Smells Like Buyers’ Remorse

This is one of those situations where I will never get over saying “We Told You So!”.  I know, it’s cold and manner-less, but considering the devastation that has been wrought on our economy, society, and our childrens’ future – it’s the only comfort most of us have right now.  The political class in this … Read more

A Rebuttal To The Apology Tour, 2.0

I have been asked by more than a couple of readers to re-post this article from last year on this day when we honor our fallen heroes. The inspiration for the article was the apology tour that Barry continues with his bowing and scraping to just about everybody but Americans.

I have another article that I have been working on that will be published today which (in my humble opinion) states the reason why we see so many of these white crosses all over the world.  Look for it later today.

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A reader of this blog, Nancy, left a comment on the previous post but was unable to put what follows into comments. I have added some background, and you will be able to find more pics here.

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20 Examples of American Arrogance

In alphabetical order

Just Europe

1. The American Cemetery at Aisne-Marne, France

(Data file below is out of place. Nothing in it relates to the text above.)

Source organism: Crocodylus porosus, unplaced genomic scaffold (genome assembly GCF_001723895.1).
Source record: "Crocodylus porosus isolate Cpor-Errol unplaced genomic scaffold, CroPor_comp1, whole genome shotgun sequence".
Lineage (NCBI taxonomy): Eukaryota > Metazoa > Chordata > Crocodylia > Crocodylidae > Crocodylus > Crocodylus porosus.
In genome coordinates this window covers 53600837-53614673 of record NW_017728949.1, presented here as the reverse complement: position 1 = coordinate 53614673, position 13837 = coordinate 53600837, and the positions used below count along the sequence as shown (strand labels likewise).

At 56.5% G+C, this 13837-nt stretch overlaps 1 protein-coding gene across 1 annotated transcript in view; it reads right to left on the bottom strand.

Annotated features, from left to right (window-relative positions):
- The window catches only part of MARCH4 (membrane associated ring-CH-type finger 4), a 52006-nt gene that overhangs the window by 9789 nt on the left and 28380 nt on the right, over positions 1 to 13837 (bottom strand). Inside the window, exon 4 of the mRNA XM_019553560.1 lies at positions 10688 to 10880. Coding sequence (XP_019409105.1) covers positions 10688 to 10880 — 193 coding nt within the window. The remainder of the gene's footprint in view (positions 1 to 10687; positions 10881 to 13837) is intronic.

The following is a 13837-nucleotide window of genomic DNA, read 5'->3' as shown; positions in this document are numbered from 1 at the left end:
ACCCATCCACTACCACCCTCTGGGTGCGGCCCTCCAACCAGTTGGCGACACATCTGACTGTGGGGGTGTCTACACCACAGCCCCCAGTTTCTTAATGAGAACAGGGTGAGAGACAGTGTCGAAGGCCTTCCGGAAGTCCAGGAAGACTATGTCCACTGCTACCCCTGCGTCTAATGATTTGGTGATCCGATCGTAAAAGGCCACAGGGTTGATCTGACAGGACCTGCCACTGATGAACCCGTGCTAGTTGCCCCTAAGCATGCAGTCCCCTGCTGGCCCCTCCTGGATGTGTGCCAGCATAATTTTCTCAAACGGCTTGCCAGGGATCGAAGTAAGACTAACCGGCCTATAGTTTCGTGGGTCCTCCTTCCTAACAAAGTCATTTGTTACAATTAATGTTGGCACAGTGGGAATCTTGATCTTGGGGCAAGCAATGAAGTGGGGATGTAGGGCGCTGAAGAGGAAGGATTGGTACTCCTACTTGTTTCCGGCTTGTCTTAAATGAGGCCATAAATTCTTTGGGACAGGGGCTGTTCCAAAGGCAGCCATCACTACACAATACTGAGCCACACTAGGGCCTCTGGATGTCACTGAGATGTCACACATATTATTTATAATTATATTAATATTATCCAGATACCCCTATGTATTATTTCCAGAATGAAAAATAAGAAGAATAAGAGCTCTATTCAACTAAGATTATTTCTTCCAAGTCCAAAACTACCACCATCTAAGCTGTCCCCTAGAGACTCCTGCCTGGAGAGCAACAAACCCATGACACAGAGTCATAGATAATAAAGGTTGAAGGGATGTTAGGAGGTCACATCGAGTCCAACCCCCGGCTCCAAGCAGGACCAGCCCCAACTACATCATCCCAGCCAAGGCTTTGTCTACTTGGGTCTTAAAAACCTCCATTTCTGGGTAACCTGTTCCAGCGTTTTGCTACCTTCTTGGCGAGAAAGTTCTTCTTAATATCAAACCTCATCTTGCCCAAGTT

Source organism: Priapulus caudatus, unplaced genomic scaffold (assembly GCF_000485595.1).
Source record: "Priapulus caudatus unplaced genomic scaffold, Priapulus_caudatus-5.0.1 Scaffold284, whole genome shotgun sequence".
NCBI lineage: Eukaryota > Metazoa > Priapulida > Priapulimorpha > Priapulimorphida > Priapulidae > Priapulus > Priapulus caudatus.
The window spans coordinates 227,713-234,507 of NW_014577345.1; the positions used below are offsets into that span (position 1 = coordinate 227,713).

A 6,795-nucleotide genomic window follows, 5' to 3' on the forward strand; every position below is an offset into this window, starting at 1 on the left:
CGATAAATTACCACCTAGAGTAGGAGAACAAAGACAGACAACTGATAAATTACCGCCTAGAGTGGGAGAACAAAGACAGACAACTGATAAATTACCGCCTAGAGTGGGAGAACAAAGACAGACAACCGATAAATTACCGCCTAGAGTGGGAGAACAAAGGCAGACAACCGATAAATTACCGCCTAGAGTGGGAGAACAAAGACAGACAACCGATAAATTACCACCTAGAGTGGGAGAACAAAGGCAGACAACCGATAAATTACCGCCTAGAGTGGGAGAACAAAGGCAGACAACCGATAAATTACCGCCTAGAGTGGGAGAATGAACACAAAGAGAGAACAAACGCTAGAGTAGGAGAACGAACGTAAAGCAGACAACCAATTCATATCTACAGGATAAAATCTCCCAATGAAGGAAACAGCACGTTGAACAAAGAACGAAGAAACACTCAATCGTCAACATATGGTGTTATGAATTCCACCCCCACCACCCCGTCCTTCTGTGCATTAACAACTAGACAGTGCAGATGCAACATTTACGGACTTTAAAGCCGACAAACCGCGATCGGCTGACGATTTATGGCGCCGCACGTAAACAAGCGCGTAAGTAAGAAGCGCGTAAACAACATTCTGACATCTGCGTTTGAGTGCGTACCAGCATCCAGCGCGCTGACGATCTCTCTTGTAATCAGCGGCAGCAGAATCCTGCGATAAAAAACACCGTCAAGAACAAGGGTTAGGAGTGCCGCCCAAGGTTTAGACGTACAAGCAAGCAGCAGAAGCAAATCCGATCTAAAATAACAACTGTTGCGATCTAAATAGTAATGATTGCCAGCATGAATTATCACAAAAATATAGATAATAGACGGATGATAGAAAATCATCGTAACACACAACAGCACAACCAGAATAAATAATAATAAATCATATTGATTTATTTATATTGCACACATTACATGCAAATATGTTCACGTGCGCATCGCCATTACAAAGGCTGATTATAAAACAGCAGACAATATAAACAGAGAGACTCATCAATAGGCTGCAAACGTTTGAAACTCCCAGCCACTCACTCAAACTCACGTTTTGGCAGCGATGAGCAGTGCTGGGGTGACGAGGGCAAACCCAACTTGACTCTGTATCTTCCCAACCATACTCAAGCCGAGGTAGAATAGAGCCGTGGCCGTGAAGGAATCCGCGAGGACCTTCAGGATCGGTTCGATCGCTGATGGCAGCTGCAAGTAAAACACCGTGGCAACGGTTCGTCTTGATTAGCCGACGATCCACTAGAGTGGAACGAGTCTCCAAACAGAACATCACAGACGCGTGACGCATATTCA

2289 Americans

We Apologize.

aisne-marne-cemetary

The 42.5-acre Aisne-Marne Cemetery and Memorial in France, its headstones lying in a sweeping curve, sits at the foot of the hill where stands Belleau Wood. The cemetery contains the graves of 2,289 war dead, most of whom fought in the vicinity and in the Marne valley in the summer of 1918. The memorial chapel sits on a hillside, decorated with sculptured and stained-glass details of wartime personnel, equipment and insignia. Inscribed on its interior wall are 1,060 names of the missing. Rosettes mark the names of those since recovered and identified. During World War II, the chapel was damaged slightly by an enemy shell.

2. The American Cemetery at Ardennes, Belgium

5329 Americans

We are arrogant.

ardennes-cemetary

The 90-acre cemetery contains the graves of 5,329 of our military dead, many of whom died in the 1944 Ardennes winter offensive (Battle of the Bulge). The headstones are aligned in straight rows that form a Greek cross on the lawns and are framed by tree masses. The cemetery served as the location of the Central Identification Point for the American Graves Registration Service of the War Department during much of the life of the Service.

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